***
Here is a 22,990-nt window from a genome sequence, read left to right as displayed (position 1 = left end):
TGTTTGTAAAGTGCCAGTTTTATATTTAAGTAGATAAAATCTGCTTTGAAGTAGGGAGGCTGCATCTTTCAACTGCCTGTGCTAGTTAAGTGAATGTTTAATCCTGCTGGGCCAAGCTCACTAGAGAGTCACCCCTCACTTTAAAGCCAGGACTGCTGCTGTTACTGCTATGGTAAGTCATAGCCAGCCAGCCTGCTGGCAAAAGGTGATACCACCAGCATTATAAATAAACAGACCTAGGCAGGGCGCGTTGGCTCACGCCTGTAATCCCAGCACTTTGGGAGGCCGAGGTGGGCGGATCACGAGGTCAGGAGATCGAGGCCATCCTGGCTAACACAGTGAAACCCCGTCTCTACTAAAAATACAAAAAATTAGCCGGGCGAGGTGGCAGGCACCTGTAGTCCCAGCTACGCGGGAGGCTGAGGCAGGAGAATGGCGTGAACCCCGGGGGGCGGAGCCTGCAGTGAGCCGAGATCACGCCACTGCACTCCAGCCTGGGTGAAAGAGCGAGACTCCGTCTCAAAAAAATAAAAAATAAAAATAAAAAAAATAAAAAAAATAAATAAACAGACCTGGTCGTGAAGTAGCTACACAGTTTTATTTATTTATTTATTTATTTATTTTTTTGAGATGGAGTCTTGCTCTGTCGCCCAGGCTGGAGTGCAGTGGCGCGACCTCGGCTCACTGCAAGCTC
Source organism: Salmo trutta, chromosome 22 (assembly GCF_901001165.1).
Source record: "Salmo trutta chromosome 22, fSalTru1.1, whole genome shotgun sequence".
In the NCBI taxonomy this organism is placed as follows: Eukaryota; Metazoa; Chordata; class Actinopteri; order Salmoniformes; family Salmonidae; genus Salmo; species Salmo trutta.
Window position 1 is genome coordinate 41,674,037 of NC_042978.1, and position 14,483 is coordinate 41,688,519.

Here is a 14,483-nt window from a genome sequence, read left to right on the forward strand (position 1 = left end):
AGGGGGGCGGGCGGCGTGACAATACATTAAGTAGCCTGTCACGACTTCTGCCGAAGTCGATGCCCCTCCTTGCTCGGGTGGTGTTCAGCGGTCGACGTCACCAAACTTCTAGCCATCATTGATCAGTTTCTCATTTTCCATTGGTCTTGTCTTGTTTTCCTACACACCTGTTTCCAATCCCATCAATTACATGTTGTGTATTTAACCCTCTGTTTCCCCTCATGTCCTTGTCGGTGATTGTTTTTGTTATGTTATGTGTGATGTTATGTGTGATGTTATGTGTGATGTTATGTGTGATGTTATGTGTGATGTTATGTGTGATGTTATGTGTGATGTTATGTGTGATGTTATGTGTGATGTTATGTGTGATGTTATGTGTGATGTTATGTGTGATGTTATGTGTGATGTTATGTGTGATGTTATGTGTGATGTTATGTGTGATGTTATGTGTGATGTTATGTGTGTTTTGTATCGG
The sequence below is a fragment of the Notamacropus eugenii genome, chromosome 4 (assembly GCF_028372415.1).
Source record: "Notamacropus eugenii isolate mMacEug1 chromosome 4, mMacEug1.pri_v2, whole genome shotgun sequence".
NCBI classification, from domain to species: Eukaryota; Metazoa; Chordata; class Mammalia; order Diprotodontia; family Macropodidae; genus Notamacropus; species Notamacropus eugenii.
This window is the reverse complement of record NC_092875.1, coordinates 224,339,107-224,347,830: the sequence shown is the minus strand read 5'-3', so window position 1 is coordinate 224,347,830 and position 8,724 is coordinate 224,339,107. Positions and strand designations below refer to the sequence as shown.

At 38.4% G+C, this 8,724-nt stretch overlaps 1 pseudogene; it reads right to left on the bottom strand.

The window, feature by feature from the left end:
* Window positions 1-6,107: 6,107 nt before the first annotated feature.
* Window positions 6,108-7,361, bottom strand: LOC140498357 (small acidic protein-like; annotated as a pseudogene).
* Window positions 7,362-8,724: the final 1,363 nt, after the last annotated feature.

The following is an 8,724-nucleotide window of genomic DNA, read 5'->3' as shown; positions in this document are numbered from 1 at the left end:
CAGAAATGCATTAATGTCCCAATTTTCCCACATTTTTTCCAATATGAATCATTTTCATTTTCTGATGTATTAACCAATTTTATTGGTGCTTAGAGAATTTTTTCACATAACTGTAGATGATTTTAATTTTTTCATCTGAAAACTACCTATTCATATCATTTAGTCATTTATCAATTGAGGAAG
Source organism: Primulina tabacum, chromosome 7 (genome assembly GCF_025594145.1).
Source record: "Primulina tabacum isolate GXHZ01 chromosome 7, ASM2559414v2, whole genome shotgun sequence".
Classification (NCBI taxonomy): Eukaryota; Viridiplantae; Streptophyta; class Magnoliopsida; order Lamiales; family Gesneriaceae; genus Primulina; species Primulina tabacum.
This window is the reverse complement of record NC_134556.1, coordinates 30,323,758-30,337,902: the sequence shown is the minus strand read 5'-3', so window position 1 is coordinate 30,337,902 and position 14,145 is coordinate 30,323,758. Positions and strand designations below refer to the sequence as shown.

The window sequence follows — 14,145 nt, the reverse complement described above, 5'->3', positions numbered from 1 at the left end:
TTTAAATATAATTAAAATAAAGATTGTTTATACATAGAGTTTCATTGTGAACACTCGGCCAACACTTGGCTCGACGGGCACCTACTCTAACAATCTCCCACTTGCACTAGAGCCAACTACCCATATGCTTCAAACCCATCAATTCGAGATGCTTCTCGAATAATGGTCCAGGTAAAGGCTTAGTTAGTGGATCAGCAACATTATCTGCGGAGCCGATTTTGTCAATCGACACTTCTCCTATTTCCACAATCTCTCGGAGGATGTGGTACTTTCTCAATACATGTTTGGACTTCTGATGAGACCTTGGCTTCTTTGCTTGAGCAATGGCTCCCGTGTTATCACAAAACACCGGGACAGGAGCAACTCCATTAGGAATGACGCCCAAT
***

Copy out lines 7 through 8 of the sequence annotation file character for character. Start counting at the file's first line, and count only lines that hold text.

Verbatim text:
Here is a 14,483-nt window from a genome sequence, read left to right on the forward strand (position 1 = left end):
AGGGGGGCGGGCGGCGTGACAATACATTAAGTAGCCTGTCACGACTTCTGCCGAAGTCGATGCCCCTCCTTGCTCGGGTGGTGTTCAGCGGTCGACGTCACCAAACTTCTAGCCATCATTGATCAGTTTCTCATTTTCCATTGGTCTTGTCTTGTTTTCCTACACACCTGTTTCCAATCCCATCAATTACATGTTGTGTATTTAACCCTCTGTTTCCCCTCATGTCCTTGTCGGTGATTGTTTTTGTTATGTTATGTGTGATGTTATGTGTGATGTTATGTGTGATGTTATGTGTGATGTTATGTGTGATGTTATGTGTGATGTTATGTGTGATGTTATGTGTGATGTTATGTGTGATGTTATGTGTGATGTTATGTGTGATGTTATGTGTGATGTTATGTGTGATGTTATGTGTGATGTTATGTGTGATGTTATGTGTGATGTTATGTGTGATGTTATGTGTGTTTTGTATCGG